Lehmann Moritz F.

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Moritz F.

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  • Article
    Impact of reactive surfaces on the abiotic reaction between nitrite and ferrous iron and associated nitrogen and oxygen isotope dynamics
    (European Geosciences Union, 2020-08-28) Visser, Anna-Neva ; Wankel, Scott D. ; Niklaus, Pascal A. ; Byrne, James M. ; Kappler, Andreas A. ; Lehmann, Moritz F.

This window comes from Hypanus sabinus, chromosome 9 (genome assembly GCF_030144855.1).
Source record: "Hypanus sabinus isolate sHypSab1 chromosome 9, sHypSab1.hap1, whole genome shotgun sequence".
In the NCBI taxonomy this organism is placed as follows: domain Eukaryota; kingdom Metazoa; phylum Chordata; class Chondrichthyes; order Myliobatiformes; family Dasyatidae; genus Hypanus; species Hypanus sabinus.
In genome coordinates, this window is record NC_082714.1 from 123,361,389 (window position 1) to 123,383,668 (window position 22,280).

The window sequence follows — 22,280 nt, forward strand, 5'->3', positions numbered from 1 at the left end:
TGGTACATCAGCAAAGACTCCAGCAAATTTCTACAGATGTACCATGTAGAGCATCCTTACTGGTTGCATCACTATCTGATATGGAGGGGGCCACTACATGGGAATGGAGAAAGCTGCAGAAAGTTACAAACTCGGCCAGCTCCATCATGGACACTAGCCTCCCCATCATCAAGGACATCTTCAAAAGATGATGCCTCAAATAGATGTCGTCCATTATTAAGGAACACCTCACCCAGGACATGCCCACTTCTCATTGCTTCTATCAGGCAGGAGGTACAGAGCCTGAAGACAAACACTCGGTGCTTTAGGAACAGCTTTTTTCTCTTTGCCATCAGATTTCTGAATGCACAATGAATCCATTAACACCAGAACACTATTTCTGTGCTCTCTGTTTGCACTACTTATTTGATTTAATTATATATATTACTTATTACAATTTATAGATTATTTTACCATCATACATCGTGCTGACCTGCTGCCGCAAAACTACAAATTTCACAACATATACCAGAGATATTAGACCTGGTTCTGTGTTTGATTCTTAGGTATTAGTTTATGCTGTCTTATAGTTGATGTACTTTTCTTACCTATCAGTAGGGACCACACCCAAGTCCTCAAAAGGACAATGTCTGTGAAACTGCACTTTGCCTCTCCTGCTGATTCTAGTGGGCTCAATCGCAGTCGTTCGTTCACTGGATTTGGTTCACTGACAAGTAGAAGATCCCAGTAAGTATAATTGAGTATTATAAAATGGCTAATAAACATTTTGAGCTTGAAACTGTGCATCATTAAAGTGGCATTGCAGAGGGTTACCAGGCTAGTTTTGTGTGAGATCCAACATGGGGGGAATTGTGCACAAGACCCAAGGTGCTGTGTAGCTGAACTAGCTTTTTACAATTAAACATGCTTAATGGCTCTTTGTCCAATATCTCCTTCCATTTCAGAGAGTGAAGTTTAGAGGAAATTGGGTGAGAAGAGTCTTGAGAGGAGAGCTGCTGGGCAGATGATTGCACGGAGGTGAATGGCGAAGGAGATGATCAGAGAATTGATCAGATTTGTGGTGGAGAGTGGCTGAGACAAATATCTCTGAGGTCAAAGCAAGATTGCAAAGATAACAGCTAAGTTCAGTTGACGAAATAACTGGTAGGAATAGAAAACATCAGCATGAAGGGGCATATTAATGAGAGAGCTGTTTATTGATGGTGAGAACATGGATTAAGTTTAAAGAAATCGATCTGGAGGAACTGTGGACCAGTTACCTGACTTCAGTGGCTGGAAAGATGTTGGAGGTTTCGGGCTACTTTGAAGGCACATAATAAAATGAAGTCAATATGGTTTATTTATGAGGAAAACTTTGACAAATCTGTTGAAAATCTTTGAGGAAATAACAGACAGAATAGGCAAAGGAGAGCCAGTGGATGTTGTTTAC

Anaerobic nitrate-dependent Fe(II) oxidation (NDFeO) is widespread in various aquatic environments and plays a major role in iron and nitrogen redox dynamics. However, evidence for truly enzymatic, autotrophic NDFeO remains limited, with alternative explanations involving the coupling of heterotrophic denitrification with the abiotic oxidation of structurally bound or aqueous Fe(II) by reactive intermediate nitrogen (N) species (chemodenitrification). The extent to which chemodenitrification is caused (or enhanced) by ex vivo surface catalytic effects has not been directly tested to date. To determine whether the presence of either an Fe(II)-bearing mineral or dead biomass (DB) catalyses chemodenitrification, two different sets of anoxic batch experiments were conducted: 2 mM Fe(II) was added to a low-phosphate medium, resulting in the precipitation of vivianite (Fe3(PO4)2), to which 2 mM nitrite (NO−2) was later added, with or without an autoclaved cell suspension (∼1.96×108 cells mL−1) of Shewanella oneidensis MR-1. Concentrations of nitrite (NO−2), nitrous oxide (N2O), and iron (Fe2+, Fetot) were monitored over time in both set-ups to assess the impact of Fe(II) minerals and/or DB as catalysts of chemodenitrification. In addition, the natural-abundance isotope ratios of NO−2 and N2O (δ15N and δ18O) were analysed to constrain the associated isotope effects. Up to 90 % of the Fe(II) was oxidized in the presence of DB, whereas only ∼65 % of the Fe(II) was oxidized under mineral-only conditions, suggesting an overall lower reactivity of the mineral-only set-up. Similarly, the average NO−2 reduction rate in the mineral-only experiments (0.004±0.003 mmol L−1 d−1) was much lower than in the experiments with both mineral and DB (0.053±0.013 mmol L−1 d−1), as was N2O production (204.02±60.29 nmol L−1 d−1). The N2O yield per mole NO−2 reduced was higher in the mineral-only set-ups (4 %) than in the experiments with DB (1 %), suggesting the catalysis-dependent differential formation of NO. N-NO−2 isotope ratio measurements indicated a clear difference between both experimental conditions: in contrast to the marked 15N isotope enrichment during active NO−2 reduction (15εNO2=+10.3 ‰) observed in the presence of DB, NO−2 loss in the mineral-only experiments exhibited only a small N isotope effect (<+1 ‰). The NO−2-O isotope effect was very low in both set-ups (18εNO2 <1 ‰), which was most likely due to substantial O isotope exchange with ambient water. Moreover, under low-turnover conditions (i.e. in the mineral-only experiments as well as initially in experiments with DB), the observed NO−2 isotope systematics suggest, transiently, a small inverse isotope effect (i.e. decreasing NO−2 δ15N and δ18O with decreasing concentrations), which was possibly related to transitory surface complexation mechanisms. Site preference (SP) of the 15N isotopes in the linear N2O molecule for both set-ups ranged between 0 ‰ and 14 ‰, which was notably lower than the values previously reported for chemodenitrification. Our results imply that chemodenitrification is dependent on the available reactive surfaces and that the NO−2 (rather than the N2O) isotope signatures may be useful for distinguishing between chemodenitrification catalysed by minerals, chemodenitrification catalysed by dead microbial biomass, and possibly true enzymatic NDFeO.